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What Would Pankhurst Think Of Us Now?

On Friday, if you were able to squeeze onto a Magic Bus in the mad dash to Uni, you may have been able to hastily pick up the brilliantly trashy collective of news articles, that is the Metro. Let’s face it, much of the journalism in the newspaper isn’t exactly ground breaking, and I once overheard someone say that “the metro was just reedit three days ago.”

As much as I love to question the journalism quality of tabloids, the purpose of this article is not Metro bashing!

The reason why I mention last week’s paper, is that there was a feature article about continuation social activism within the Pankhurst family line, and social activism within the country. Though it’s wonderful and lovely that the next generation of Pankhurst women are going to the picket line on International Women’s Day march in London, it avoids asking one serious question. A question which I couldn’t help ponder that morning at 5am, on my way to see my friend in Exeter: What would Christabel and Sylvia Pankhurst make of us, the next generation of female citizens of Britain, today? Would they feel as though their long fight for equality was worth it?

In many ways, I think that the Pankhurst Sisters would be incredibly proud of us. There has been some substantial female achievement and contribution in this country, and worldwide, in nearly every industry. There have been 48 both elected, and acting, female heads of state and we could potentially have our first female President of the United States in 2016 (Hillary Clinton). Not only are women some of the pioneering leaders of the science, technology and business worlds, but within USA and Russia, for every 100 male students there are between 129-126 female students. In the last UK general election, 64% women voted; not bad, considering we had less than a hundred years of legal political enfranchisement.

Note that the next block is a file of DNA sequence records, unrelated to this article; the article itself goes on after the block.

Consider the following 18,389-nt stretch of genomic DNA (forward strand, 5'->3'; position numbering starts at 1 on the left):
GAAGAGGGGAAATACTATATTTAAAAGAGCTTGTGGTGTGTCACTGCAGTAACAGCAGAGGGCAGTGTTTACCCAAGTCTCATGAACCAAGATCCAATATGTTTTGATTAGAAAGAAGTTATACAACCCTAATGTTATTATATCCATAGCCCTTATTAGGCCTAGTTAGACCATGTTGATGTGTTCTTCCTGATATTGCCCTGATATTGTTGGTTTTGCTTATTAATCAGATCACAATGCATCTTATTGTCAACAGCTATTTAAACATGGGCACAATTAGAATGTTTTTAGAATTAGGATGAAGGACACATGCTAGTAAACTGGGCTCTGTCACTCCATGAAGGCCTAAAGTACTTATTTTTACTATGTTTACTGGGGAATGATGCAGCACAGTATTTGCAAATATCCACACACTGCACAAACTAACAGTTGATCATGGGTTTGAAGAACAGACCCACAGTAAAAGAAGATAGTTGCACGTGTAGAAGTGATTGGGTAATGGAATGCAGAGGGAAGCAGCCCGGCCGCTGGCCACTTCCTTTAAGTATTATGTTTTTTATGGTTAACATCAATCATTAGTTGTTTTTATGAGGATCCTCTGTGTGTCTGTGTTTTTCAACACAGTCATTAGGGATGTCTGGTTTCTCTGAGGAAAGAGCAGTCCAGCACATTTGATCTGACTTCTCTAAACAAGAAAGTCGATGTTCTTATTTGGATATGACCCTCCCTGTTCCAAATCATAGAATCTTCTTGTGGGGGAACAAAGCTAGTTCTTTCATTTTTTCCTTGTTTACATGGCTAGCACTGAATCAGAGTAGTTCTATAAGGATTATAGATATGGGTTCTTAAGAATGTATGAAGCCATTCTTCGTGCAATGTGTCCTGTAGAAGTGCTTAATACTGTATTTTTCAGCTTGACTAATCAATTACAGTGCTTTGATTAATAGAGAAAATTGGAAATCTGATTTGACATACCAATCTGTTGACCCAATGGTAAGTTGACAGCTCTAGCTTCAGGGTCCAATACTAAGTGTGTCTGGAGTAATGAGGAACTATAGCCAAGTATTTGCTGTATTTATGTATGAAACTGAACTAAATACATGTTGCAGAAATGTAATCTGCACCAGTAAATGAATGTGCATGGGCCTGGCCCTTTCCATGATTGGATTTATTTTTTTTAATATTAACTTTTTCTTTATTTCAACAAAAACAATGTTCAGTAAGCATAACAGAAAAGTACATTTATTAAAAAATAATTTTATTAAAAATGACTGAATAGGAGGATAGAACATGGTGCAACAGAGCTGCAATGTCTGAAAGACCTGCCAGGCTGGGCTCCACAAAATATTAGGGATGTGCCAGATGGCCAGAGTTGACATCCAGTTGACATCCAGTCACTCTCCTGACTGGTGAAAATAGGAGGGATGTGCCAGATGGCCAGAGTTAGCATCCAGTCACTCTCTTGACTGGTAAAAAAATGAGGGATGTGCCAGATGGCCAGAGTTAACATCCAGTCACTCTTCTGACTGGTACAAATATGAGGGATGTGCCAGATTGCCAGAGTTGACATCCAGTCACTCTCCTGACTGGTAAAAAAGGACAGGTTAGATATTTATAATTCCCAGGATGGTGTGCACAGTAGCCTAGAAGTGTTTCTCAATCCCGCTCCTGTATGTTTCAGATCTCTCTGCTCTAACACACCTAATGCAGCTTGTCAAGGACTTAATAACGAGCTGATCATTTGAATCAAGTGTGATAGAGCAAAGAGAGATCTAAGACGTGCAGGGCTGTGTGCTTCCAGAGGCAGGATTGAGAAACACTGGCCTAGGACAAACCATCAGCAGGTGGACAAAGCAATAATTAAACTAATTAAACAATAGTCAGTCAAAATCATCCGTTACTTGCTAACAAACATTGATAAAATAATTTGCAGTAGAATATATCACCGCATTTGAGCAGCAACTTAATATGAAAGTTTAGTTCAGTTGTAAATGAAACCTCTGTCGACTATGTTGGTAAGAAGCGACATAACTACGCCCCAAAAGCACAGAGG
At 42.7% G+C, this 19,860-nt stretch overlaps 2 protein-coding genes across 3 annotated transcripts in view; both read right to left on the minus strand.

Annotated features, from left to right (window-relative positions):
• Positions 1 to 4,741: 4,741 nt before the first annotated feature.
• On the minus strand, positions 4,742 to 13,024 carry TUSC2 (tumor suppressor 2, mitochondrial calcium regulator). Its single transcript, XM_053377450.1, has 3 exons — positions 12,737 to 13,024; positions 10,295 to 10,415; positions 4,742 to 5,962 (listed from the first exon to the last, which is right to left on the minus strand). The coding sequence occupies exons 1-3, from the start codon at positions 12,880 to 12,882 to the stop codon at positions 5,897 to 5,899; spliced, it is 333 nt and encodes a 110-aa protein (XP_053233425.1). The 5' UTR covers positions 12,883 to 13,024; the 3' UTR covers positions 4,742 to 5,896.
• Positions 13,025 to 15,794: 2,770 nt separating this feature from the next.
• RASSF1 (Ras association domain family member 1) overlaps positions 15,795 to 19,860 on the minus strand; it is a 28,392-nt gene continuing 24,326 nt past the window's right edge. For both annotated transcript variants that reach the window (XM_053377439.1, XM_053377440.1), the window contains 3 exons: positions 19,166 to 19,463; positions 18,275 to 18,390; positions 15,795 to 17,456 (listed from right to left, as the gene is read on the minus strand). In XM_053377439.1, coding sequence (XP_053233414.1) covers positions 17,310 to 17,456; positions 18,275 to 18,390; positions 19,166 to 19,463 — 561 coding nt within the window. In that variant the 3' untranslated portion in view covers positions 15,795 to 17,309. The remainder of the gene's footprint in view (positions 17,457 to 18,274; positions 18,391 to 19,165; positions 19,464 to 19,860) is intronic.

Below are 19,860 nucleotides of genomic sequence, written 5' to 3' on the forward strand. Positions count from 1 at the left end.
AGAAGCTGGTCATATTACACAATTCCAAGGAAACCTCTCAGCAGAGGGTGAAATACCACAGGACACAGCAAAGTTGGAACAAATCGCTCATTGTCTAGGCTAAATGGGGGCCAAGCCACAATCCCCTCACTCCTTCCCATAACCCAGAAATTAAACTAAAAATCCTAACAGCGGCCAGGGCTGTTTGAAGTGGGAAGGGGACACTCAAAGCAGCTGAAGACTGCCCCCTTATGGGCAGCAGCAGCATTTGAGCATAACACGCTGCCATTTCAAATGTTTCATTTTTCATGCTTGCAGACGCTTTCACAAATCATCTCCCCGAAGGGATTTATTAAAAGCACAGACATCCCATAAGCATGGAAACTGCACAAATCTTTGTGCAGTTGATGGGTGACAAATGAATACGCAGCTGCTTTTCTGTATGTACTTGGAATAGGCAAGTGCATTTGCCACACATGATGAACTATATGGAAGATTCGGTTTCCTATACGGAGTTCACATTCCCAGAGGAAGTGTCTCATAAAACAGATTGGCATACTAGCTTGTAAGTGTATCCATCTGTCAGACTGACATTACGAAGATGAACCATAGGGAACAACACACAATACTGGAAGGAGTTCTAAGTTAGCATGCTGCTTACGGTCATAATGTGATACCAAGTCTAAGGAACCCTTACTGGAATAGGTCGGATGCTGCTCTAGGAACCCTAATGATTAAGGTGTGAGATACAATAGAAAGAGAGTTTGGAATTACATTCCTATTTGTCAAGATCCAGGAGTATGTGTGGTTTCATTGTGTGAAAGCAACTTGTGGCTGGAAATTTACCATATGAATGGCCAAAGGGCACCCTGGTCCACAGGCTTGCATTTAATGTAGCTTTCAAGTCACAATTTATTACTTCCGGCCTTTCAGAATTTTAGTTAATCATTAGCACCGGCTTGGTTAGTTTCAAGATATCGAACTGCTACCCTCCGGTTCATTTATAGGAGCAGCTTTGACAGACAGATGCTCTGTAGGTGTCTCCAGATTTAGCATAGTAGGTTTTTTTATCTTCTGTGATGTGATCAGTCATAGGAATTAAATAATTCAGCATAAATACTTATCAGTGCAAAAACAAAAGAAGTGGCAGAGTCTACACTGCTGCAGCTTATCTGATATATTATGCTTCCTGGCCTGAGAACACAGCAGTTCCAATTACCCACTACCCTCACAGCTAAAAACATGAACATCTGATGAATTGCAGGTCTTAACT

Though we have made strives in our political and economic freedom, it’s sad that these are considered incredible. We still face gender objection and labels, of both men and women. Sexual harassment is still commonplace, with 44,000 inviduals, in 2012, facing some kind of sexual harassment. In many countries, the fact is that women are still politically disenfranchised, or just now getting some kind of political rights. For example, in Saudi Arabia, (Sept 2013) or restricted from their education based on their gender, in Pakistan. Would Sylvia would be repulsed by society figures, Snokki and Kim Kardashian, who have done little to deserve the social position, other than act like a sex object. 

  • Would Christabel be upset to see the little political engagement of our generation?
  • Or the fact the gender is still a defining social agent?

I think that it is especially important for us, as Manchester University students, to contemplate this impossible question. Christabel Pankhurst is an alumni of our university and we are literally walking in her footsteps. I believe we must conduct ourselves in way in which her legacy dictates.

Last Thursday, many members of the student body, both women and men, of every sexual orientation and ethicality, marched together down Oxford Road to end sexual harassment. Many suggest it was a pointless, disruptive exercise, but I firmly believe that if we don’t do such acts of social activism, then we dishonour the memories of the Suffragette movements, aswell as the possible future age of universal equality for all. I think that, if Christabel or Sylvia Pankhurst were current students, they would have been with us, joining her voice to the collective demand for safe streets for all and gender equality.

Our present course is far from what she expected our society to be, but it is up to us to make it a reality. We owe it to her and to our future daughters.

(Images belong to Pankhurst: http://www.methods.manchester.ac.uk/events/2012-03-08/, Reclaim the night: Kristen Ige)

 

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